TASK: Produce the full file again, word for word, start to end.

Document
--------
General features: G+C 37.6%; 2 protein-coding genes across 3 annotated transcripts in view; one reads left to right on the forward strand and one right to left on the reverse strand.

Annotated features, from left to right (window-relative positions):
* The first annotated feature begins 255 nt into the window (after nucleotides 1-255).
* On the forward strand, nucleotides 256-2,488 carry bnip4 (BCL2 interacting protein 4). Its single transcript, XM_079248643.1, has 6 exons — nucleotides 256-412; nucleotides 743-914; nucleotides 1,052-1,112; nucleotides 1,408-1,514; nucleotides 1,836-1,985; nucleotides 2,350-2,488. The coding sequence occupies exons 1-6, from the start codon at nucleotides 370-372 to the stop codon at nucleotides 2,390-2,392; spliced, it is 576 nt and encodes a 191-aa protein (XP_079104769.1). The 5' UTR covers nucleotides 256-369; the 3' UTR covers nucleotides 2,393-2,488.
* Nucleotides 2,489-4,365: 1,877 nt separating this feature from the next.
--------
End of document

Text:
General features: G+C 37.6%; 2 protein-coding genes across 3 annotated transcripts in view; one reads left to right on the forward strand and one right to left on the reverse strand.

Annotated features, from left to right (window-relative positions):
* The first annotated feature begins 255 nt into the window (after nucleotides 1-255).
* On the forward strand, nucleotides 256-2,488 carry bnip4 (BCL2 interacting protein 4). Its single transcript, XM_079248643.1, has 6 exons — nucleotides 256-412; nucleotides 743-914; nucleotides 1,052-1,112; nucleotides 1,408-1,514; nucleotides 1,836-1,985; nucleotides 2,350-2,488. The coding sequence occupies exons 1-6, from the start codon at nucleotides 370-372 to the stop codon at nucleotides 2,390-2,392; spliced, it is 576 nt and encodes a 191-aa protein (XP_079104769.1). The 5' UTR covers nucleotides 256-369; the 3' UTR covers nucleotides 2,393-2,488.
* Nucleotides 2,489-4,365: 1,877 nt separating this feature from the next.